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Who is that ink-stained wretch anyway?

 Author of The Beta Testers

This is a true story, and it happened five years from now.

They’re working in an out-of-the-future facility, doing things that matter. But something’s wrong. Joni, Kevin and Lorraine put everything on the line to discover what they’re really beta testing.

Other books by Eric Pulsifer

If you’ve given up, can you start again?


Braden is an outrageously talented musician who decides it’s time to grow up Karen writes and has the credentials to prove it, along with nagging self doubts. Robert paints portraits, landscapes, and … billboards. Only one of these pay the rent. After a series of adventures and lots of dysfunction, they reunite with a fresh challenge:

“Here’s the deal. Each of us decides to ourselves what becoming a pro is all about. Then we do it. I’ll tell both you hairy-legged types what. I don’t care what you think, but I’m gonna be the first to make that jump …”

A contest gone bad …

… A corporate executive who stops at nothing to save his company.

… A reporter with a chip on his shoulder.

… A retired homicide cop with a mission.

… A secretary who knows too much.

Result: Damage control taken to new levels.

Including murder?    

Two warring families in the desert …

Desert Vendetta

Riverbend, Arizona sits across the Colorado River across from Sagebrush, a Nevada town with a casino and not much else. The side-by-side towns grew from a rivalry between two powerful families – a rivalry that turns deadly. It’s up to misfit reporters Alfredo “Fred” Walker – a hard-drinking Tex-Mex on his way down – and the talented, Tennesseean Richard Lawrence to sort through the ever-growing mystery. Can they, along with card dealer Diana Cook and cocktail waitress Beth Rodgers, expose the high-level corruption without getting killed?


Plus multiple nonfiction titles …

Visit my author pages on Kindle, Nook, Kobo, iBooks and Smashwords.  


Music and writing meet:

Also available via your favorite ebook channels:


Free-range harmonica

Check out my new music page at

Scratching out: State of Franklin Mysteries

East Tennessee Mysteries is a series of Christian thrillers set in the Tri-Cities area and surrounding hill country. Much edgier than your standard fiction of the genre, East Tennessee Mysteries blends likable but flawed (read: realistic) characters with taut story lines.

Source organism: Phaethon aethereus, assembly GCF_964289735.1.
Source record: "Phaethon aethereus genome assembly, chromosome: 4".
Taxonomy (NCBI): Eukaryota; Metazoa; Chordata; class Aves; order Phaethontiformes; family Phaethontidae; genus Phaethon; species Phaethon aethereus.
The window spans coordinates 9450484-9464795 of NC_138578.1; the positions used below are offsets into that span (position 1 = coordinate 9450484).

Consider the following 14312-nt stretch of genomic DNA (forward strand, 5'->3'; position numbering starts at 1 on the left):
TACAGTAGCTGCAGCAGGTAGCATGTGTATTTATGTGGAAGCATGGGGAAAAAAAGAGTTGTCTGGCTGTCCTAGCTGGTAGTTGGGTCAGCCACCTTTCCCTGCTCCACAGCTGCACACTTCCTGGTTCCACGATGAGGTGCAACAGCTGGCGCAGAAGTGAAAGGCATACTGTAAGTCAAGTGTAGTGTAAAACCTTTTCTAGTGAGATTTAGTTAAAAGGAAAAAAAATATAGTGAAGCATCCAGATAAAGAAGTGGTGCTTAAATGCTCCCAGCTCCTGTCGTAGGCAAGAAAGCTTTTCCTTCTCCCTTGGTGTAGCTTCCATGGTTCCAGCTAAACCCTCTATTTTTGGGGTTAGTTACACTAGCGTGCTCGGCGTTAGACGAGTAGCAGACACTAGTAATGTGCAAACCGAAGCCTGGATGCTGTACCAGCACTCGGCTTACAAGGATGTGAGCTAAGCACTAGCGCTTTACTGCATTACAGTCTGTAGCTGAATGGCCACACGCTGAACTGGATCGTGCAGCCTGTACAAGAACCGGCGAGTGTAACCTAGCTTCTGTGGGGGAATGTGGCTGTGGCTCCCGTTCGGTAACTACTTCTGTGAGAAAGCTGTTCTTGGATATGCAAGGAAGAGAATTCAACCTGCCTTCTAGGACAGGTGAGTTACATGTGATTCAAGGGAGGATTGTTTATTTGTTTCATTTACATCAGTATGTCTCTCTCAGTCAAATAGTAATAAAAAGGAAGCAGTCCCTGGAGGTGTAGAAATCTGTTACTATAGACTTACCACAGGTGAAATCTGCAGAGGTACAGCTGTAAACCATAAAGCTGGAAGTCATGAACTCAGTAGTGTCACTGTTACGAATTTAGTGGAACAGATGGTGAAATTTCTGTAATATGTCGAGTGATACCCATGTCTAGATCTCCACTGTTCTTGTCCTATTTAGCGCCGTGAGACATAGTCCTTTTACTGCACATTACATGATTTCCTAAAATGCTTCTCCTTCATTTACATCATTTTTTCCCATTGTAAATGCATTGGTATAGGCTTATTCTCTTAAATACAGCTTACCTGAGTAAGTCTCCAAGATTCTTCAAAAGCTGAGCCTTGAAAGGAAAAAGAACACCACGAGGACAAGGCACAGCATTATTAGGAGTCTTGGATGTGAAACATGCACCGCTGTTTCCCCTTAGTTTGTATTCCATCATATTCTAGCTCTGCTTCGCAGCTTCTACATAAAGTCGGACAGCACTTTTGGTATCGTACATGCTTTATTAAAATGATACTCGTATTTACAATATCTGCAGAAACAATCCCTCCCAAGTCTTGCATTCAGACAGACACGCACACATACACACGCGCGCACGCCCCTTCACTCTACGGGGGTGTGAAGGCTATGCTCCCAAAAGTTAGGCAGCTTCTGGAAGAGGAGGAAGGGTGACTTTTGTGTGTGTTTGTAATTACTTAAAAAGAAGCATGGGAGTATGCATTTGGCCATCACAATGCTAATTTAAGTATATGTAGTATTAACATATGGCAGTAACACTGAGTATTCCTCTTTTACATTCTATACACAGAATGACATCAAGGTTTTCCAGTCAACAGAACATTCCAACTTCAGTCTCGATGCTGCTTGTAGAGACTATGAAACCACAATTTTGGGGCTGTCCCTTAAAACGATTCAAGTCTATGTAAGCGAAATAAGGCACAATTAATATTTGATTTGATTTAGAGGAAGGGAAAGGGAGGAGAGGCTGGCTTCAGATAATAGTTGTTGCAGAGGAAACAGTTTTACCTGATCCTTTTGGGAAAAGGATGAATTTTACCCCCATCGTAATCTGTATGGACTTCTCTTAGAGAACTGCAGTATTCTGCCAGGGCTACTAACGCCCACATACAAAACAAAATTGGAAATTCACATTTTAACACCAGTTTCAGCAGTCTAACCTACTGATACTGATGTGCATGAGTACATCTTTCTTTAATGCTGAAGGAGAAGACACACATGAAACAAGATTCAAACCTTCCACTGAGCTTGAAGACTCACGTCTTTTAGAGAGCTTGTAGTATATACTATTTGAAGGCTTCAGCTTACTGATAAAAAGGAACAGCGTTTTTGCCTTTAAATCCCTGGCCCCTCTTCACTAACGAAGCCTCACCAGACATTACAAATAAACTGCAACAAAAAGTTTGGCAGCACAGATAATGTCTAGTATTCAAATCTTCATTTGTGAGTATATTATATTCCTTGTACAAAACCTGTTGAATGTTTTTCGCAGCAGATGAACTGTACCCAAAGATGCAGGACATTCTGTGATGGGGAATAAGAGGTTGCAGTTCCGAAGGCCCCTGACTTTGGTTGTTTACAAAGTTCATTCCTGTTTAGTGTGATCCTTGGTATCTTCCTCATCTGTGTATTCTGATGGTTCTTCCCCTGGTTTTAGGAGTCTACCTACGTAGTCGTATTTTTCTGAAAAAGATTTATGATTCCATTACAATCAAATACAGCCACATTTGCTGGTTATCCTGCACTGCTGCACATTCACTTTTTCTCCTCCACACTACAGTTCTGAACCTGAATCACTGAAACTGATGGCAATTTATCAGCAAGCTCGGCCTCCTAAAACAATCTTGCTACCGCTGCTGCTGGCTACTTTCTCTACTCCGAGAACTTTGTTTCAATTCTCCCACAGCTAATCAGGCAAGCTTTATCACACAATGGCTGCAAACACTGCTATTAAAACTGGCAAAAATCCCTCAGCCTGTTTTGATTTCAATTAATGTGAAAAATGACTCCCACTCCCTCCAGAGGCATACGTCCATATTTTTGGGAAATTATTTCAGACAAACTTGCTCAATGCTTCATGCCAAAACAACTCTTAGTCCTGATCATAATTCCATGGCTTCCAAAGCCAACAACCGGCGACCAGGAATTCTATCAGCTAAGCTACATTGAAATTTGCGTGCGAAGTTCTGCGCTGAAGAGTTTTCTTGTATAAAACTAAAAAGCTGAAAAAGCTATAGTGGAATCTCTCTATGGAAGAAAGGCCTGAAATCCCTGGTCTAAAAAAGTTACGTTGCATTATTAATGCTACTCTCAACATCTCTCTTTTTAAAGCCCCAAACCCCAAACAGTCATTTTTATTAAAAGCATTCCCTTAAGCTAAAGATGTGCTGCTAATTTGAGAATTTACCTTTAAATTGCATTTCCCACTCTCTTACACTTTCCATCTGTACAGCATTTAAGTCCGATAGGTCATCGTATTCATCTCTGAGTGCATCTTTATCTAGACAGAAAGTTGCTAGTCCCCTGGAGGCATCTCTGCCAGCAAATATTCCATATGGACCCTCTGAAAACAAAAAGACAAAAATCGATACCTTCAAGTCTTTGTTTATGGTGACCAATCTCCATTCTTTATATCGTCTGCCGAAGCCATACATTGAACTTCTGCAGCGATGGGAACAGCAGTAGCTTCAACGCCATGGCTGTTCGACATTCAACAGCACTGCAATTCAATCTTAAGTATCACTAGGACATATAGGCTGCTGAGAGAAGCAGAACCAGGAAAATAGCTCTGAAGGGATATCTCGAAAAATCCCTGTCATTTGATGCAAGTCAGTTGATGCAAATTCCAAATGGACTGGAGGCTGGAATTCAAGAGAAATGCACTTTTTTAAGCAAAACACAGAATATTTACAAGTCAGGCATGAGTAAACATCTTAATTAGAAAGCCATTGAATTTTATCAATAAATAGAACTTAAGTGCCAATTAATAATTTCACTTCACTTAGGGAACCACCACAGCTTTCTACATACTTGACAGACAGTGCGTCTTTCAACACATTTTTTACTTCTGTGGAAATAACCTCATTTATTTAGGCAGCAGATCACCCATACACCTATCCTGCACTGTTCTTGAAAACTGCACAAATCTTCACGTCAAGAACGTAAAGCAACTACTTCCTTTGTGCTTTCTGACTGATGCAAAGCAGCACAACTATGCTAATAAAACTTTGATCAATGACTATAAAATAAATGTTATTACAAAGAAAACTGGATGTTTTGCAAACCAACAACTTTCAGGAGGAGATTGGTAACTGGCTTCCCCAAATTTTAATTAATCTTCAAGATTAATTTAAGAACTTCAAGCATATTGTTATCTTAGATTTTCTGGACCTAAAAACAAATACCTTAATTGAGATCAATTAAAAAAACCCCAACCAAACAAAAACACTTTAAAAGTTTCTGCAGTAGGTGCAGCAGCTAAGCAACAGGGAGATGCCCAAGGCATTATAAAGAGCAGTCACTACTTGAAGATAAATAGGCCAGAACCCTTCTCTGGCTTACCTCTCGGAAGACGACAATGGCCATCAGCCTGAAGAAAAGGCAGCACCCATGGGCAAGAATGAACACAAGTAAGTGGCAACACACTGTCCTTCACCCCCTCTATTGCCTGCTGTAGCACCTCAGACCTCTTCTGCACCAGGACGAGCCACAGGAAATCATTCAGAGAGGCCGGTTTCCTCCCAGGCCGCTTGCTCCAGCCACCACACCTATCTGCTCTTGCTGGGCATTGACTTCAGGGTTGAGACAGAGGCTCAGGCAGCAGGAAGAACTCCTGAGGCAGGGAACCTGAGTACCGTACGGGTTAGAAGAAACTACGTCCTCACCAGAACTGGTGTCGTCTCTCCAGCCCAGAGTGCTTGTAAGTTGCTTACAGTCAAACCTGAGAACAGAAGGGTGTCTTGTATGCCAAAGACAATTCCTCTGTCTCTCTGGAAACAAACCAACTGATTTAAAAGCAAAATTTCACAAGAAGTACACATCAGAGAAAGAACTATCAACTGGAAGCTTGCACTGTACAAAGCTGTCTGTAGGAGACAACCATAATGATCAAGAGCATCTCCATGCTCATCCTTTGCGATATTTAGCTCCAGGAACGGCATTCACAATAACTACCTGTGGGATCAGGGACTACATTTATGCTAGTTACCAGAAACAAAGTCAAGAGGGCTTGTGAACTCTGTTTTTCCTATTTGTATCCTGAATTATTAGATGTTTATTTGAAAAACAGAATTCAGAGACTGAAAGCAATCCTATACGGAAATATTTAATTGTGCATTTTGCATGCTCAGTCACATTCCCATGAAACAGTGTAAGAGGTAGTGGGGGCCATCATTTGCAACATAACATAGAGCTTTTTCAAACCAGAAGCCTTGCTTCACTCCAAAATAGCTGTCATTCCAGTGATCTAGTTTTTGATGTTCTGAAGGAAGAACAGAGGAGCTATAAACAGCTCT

Who is that guy?

A genuine ink-stained wretch

Much younger, with actual hair, in my old newsroom in Fontana CA. Notice the ancient computer equipment — the mainframe and disk drives were on a buggy behind me.
I think I was in ninth grade when a social studies teacher marked up a report I handed in. He wrote on the top, in that red ink you could only get with a teacher’s credential, this little note: “Have you ever thought of becoming a writer?”

Yeah. More than 45 years later I still entertain the prospect.

Actually I did make a career out of writing. In the 1980s and 1990s I wrote for a handful of newspapers in five states, won one Arizona Associated Press award for in-depth coverage, maybe helped escort a couple of crooked and/or incompetent elected officials out of office (and watched as their replacements turned out to be even worse), and had a lot of fun. This was when journalism was still about something, when you could still smoke in the newsroom, when you could still write your copy on a hooch-stained cocktail napkin. Before a gang of politically-correct weenies took over the business and destroyed its last shreds of credibility.

Let’s move forward a couple of decades. In 2010 I started freelance writing online. By 2014 I stopped all freelance work and devoted my writing to fiction and the occasional nonfiction. My first, B.I.C. Cartel, came out that year and introduced me to the world of indie publishing. Since then I published Damage Control, Desert Vendetta, and The Beta Testers. I work as a caregiver to a couple of elderly people. I’m also an accomplished musician, a veteran of the Charleston SC music circuit. That’s the subject of my nonfiction book, Playing Harmonica Like a Real Musician.

Why indie?

Because it’s fun. Because I have full control over the contents of my books. I have some input on what the book cover is going to look like. I have some say in what the book’s title shall be. Because I can name my own price. Because my per-copy royalty is anywhere between 50 percent for a print copy, to 95 percent for an ebook. An author might get 10 percent of the cover price when he publishes via a legacy bookseller, and he has to buck 15 percent of that over to the agent who got him the contract. Because the legacy publishing industry is dying and authors everywhere are getting ready to dance on its grave. But mostly because it’s fun. I can even put up a website with a cool name and hey, I’m a publisher.